By: Megan Muise, Research Co-ordinator

Welcoming a new baby into the family is often a time filled with joy and excitement for couples. During this time couples are also faced with many new challenges, including strain on their romantic and sexual relationship. Research has shown that parents experience sharper declines in relationship satisfaction when compared to non-parents over the same period of time, and that this decline continues beyond the first year postpartum [1]. Unfortunately, expectant parents aren’t provided with much information about how their sexual relationship will change during this transition, with the exception of being told when they can resume intercourse. In one of our online surveys on postpartum sexuality, 50% of pregnant North American women report being given absolutely no information about changes that may occur to their sexual relationship after childbirth [2].

Upon recognizing the lack of information being given to new parents about their changing sexual relationship, our director Dr. Natalie Rosen decided to create resources based on our the knowledge she’s gathered from our research studies. Although scientific research articles are often readily available online, they are not always easily understood or interpreted. For this reason, many researchers have been focusing on knowledge translation, which refers to a project that’s goal is to share scientific research with the general public. Creating material that is easily digestible and can be shared via social media can help get research findings out of academic journals and into the hands of the people that really need it.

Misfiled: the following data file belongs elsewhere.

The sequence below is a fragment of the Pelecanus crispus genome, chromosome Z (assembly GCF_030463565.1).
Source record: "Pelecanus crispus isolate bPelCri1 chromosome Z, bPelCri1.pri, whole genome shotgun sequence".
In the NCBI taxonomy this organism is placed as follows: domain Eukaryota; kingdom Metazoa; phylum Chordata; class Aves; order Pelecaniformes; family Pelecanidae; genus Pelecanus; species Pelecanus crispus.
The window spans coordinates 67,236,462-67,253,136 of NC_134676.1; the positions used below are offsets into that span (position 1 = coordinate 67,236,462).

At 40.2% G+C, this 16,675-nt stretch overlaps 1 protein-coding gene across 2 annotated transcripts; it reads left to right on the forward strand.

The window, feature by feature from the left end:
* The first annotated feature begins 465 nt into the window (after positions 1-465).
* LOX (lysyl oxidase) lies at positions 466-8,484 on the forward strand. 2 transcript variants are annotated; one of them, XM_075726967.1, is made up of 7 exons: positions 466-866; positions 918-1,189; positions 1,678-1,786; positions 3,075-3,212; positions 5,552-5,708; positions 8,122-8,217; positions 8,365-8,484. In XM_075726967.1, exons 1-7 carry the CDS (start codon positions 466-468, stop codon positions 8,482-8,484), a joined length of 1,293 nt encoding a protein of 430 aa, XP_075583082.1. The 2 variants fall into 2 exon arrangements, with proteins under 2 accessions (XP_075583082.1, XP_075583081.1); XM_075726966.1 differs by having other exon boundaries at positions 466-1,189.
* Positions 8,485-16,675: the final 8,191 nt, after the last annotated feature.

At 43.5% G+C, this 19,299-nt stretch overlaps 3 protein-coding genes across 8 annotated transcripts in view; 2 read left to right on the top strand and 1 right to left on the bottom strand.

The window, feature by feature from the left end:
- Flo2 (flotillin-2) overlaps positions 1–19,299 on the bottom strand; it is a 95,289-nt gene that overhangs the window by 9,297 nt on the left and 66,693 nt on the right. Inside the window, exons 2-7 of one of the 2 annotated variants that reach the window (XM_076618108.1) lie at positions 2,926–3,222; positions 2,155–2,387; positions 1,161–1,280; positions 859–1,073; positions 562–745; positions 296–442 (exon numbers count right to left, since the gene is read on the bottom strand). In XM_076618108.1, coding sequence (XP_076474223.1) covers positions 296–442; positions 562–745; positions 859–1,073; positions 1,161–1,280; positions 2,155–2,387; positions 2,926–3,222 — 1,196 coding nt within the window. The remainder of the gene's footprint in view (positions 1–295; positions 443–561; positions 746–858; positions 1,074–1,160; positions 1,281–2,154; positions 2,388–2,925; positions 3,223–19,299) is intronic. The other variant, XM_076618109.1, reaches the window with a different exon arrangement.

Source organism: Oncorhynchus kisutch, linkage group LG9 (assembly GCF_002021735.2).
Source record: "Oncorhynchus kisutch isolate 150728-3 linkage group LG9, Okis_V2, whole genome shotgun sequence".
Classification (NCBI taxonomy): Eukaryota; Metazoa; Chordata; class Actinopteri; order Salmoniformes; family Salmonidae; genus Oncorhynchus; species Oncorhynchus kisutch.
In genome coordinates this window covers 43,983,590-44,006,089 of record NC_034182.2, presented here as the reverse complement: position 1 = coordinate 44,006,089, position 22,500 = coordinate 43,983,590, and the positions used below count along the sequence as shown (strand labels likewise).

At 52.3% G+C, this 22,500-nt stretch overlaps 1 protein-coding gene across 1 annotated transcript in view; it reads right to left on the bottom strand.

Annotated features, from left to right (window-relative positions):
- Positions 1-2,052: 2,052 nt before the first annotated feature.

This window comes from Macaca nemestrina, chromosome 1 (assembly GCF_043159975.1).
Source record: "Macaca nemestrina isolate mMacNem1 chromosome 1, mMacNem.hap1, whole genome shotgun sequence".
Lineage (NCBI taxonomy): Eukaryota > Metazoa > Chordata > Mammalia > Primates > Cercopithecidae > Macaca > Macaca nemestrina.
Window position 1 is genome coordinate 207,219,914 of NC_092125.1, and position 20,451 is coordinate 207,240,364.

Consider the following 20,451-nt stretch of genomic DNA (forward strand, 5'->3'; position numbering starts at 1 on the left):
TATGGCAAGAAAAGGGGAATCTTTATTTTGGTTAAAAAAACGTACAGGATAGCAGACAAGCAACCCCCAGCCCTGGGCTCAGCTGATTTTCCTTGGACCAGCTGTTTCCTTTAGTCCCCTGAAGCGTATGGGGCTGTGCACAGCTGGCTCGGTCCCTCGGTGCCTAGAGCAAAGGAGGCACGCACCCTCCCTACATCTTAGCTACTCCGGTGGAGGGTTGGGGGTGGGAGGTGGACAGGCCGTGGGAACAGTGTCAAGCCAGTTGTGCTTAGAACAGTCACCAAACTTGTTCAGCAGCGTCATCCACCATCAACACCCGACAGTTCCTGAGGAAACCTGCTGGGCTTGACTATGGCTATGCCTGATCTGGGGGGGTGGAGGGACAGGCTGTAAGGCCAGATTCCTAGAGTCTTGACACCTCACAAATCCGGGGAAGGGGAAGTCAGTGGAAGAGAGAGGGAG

Using survey data from 259 new-parent couples, we created 5 short videos focusing on common sexual concerns and problems that were identified in the research. The goal of this video series is to help normalize the concerns new parents have with their sex lives, and open the line of communication between both partners and health care providers. The videos address the most common sexual concerns that new parents have, such as: how often will we have sex after the baby arrives? When will we have time to have sex, and will we be too tired for intimacy? What if I want sex more than my partner does? After collecting data from over 200 couples, it became obvious that many new-parent couples were sharing the same concerns. In fact, 96% of birth-giving partners reported feeling concerned about changes to their body image after giving birth and its impact on sexual activity [2]!

This research suggests that many couples experience problems in the bedroom after introducing a new baby into the family, so it’s about time we normalize this conversation! If you’d like to see Dr. Rosen’s video series titled #PostBabyHankyPanky: Keeping the Spark Alive you can visit www.postbabyhankypanky.com. We encourage you to share this video project on social media, or with anyone you think might benefit from the information!

[1] McNulty JK, Wenner CA, Fisher TD. Longitudinal associations among relationship satisfaction, sexual satisfaction, and frequency of sex in early marriage. Arch Sex Behav. 2016;45: 85-97.

[2] Schlagintweit, H. E., Bailey, K., & Rosen, N. O. (2016). A new baby in the bedroom: Frequency and severity of postpartum sexual concerns and their associations with relationship satisfaction in new parent couples. The Journal of Sexual Medicine, 13, 1455–1465. doi:10.1016/j.jsxm. 2016.08.006

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